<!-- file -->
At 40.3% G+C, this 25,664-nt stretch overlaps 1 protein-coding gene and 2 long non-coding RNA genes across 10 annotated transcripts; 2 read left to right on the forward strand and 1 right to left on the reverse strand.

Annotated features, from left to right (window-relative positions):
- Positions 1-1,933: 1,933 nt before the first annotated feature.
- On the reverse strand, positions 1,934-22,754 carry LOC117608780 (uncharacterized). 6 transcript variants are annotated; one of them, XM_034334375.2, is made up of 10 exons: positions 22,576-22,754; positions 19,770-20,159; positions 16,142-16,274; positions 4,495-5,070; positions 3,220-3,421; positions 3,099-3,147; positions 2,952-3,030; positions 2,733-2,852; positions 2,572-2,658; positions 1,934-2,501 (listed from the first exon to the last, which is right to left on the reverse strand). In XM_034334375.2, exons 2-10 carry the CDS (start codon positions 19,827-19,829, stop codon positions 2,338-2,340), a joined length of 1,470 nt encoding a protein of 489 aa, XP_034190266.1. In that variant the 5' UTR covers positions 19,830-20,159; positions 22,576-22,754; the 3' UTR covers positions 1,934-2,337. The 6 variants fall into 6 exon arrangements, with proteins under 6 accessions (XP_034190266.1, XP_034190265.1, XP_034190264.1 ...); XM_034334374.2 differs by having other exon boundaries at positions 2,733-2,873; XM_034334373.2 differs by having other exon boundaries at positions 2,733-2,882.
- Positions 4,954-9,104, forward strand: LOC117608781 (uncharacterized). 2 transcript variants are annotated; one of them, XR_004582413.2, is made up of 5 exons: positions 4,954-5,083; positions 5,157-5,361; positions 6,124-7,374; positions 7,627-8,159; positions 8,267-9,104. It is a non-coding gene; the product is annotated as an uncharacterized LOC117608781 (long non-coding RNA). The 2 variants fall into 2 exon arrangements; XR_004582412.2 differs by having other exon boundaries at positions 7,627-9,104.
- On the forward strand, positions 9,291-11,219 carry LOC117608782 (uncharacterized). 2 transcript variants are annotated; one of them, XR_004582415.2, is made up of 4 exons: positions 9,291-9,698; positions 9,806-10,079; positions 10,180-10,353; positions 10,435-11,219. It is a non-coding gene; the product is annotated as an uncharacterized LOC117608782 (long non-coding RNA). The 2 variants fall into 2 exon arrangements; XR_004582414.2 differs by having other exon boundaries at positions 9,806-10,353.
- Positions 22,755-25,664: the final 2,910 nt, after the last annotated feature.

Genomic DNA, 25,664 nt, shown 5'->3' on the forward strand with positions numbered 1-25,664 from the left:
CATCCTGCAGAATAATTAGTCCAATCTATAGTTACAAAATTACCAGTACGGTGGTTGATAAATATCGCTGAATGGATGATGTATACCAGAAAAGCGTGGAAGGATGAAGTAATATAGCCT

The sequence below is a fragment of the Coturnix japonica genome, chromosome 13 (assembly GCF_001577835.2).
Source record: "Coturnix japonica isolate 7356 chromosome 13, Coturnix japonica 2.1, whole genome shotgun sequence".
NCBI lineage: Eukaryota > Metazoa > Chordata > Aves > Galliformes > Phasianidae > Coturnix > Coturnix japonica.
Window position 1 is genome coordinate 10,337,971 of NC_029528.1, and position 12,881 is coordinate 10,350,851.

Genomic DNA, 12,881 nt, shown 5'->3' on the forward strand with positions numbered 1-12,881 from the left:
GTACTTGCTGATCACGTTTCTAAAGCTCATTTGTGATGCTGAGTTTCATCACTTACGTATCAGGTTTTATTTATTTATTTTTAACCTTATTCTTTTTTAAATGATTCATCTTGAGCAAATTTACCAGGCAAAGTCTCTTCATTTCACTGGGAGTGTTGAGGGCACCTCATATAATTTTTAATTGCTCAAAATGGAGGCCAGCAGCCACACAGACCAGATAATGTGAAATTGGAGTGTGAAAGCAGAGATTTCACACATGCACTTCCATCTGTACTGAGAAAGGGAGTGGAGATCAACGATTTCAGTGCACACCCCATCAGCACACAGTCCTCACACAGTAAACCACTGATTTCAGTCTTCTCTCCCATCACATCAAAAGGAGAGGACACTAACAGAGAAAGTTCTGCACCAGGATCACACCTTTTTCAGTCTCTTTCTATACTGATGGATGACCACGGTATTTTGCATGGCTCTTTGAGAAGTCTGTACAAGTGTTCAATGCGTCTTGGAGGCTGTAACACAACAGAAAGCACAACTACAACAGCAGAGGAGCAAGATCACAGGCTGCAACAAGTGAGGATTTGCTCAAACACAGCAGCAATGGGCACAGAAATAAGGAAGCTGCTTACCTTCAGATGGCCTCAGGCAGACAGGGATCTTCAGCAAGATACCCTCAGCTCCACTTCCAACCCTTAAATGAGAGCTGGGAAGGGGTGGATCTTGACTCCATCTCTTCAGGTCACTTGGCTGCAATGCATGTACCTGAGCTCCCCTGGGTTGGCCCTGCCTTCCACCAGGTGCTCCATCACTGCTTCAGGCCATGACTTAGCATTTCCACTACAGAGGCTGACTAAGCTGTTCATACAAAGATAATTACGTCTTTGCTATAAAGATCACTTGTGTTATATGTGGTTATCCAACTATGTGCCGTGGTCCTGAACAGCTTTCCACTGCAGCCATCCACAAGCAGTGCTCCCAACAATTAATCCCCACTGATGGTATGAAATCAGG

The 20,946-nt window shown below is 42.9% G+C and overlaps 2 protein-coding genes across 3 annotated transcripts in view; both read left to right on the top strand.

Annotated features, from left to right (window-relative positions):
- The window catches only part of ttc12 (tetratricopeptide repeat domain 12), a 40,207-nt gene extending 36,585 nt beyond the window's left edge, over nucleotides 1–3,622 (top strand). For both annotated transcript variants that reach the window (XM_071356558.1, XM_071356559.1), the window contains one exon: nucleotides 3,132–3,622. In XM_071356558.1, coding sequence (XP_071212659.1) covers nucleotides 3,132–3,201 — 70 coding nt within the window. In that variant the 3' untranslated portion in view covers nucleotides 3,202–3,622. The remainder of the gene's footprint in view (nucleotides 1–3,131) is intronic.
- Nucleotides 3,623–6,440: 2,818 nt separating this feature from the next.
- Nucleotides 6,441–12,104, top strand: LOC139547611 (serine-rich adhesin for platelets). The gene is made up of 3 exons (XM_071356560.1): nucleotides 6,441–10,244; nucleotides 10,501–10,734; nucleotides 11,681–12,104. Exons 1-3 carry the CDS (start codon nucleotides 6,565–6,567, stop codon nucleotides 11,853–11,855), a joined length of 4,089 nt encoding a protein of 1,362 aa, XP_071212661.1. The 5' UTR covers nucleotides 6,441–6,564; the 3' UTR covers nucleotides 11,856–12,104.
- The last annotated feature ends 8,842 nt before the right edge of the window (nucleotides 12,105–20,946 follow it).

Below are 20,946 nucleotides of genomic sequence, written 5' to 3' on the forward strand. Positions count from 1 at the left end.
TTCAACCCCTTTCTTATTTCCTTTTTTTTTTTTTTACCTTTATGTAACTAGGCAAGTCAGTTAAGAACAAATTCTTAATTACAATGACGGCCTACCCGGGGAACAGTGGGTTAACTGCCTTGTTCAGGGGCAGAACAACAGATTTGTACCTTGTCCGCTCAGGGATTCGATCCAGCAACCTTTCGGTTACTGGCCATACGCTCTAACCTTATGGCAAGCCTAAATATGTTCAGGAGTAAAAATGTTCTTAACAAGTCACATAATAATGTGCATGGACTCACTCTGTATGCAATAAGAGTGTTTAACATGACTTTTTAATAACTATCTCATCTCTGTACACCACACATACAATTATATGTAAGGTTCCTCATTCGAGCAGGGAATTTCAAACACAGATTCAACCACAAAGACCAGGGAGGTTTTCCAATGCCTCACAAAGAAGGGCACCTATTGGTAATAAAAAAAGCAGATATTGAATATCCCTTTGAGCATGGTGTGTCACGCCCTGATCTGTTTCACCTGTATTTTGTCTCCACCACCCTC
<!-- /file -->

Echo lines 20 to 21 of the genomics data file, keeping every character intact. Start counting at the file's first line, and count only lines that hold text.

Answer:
- Nucleotides 6,441–12,104, top strand: LOC139547611 (serine-rich adhesin for platelets). The gene is made up of 3 exons (XM_071356560.1): nucleotides 6,441–10,244; nucleotides 10,501–10,734; nucleotides 11,681–12,104. Exons 1-3 carry the CDS (start codon nucleotides 6,565–6,567, stop codon nucleotides 11,853–11,855), a joined length of 4,089 nt encoding a protein of 1,362 aa, XP_071212661.1. The 5' UTR covers nucleotides 6,441–6,564; the 3' UTR covers nucleotides 11,856–12,104.
- The last annotated feature ends 8,842 nt before the right edge of the window (nucleotides 12,105–20,946 follow it).